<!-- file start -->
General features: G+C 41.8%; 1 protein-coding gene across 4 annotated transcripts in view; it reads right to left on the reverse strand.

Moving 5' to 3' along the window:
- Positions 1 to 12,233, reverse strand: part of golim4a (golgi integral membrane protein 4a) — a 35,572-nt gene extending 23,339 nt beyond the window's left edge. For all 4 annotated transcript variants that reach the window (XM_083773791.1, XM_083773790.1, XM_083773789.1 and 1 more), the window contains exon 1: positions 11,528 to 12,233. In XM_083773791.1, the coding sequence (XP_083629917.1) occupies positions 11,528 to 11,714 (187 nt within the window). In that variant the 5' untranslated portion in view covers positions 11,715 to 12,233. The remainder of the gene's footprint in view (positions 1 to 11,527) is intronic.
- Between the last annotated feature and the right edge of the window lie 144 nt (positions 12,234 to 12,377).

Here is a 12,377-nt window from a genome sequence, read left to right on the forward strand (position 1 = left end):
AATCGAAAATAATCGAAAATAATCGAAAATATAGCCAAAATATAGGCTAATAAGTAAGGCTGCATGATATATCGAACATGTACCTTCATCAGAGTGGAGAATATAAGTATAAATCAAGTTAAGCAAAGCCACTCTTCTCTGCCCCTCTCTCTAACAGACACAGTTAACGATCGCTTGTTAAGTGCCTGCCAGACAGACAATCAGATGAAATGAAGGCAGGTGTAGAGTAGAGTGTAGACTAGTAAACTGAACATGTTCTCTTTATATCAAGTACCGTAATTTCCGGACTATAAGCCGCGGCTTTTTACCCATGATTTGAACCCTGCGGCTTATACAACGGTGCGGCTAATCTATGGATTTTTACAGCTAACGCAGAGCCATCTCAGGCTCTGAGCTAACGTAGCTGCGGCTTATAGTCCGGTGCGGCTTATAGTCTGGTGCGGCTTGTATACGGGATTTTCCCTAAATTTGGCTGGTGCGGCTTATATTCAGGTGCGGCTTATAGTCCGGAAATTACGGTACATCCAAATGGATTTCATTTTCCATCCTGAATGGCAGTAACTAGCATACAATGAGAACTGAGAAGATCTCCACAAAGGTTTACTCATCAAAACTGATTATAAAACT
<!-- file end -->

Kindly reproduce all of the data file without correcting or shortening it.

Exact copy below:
General features: G+C 41.8%; 1 protein-coding gene across 4 annotated transcripts in view; it reads right to left on the reverse strand.

Moving 5' to 3' along the window:
- Positions 1 to 12,233, reverse strand: part of golim4a (golgi integral membrane protein 4a) — a 35,572-nt gene extending 23,339 nt beyond the window's left edge. For all 4 annotated transcript variants that reach the window (XM_083773791.1, XM_083773790.1, XM_083773789.1 and 1 more), the window contains exon 1: positions 11,528 to 12,233. In XM_083773791.1, the coding sequence (XP_083629917.1) occupies positions 11,528 to 11,714 (187 nt within the window). In that variant the 5' untranslated portion in view covers positions 11,715 to 12,233. The remainder of the gene's footprint in view (positions 1 to 11,527) is intronic.
- Between the last annotated feature and the right edge of the window lie 144 nt (positions 12,234 to 12,377).

Here is a 12,377-nt window from a genome sequence, read left to right on the forward strand (position 1 = left end):
AATCGAAAATAATCGAAAATAATCGAAAATATAGCCAAAATATAGGCTAATAAGTAAGGCTGCATGATATATCGAACATGTACCTTCATCAGAGTGGAGAATATAAGTATAAATCAAGTTAAGCAAAGCCACTCTTCTCTGCCCCTCTCTCTAACAGACACAGTTAACGATCGCTTGTTAAGTGCCTGCCAGACAGACAATCAGATGAAATGAAGGCAGGTGTAGAGTAGAGTGTAGACTAGTAAACTGAACATGTTCTCTTTATATCAAGTACCGTAATTTCCGGACTATAAGCCGCGGCTTTTTACCCATGATTTGAACCCTGCGGCTTATACAACGGTGCGGCTAATCTATGGATTTTTACAGCTAACGCAGAGCCATCTCAGGCTCTGAGCTAACGTAGCTGCGGCTTATAGTCCGGTGCGGCTTATAGTCTGGTGCGGCTTGTATACGGGATTTTCCCTAAATTTGGCTGGTGCGGCTTATATTCAGGTGCGGCTTATAGTCCGGAAATTACGGTACATCCAAATGGATTTCATTTTCCATCCTGAATGGCAGTAACTAGCATACAATGAGAACTGAGAAGATCTCCACAAAGGTTTACTCATCAAAACTGATTATAAAACT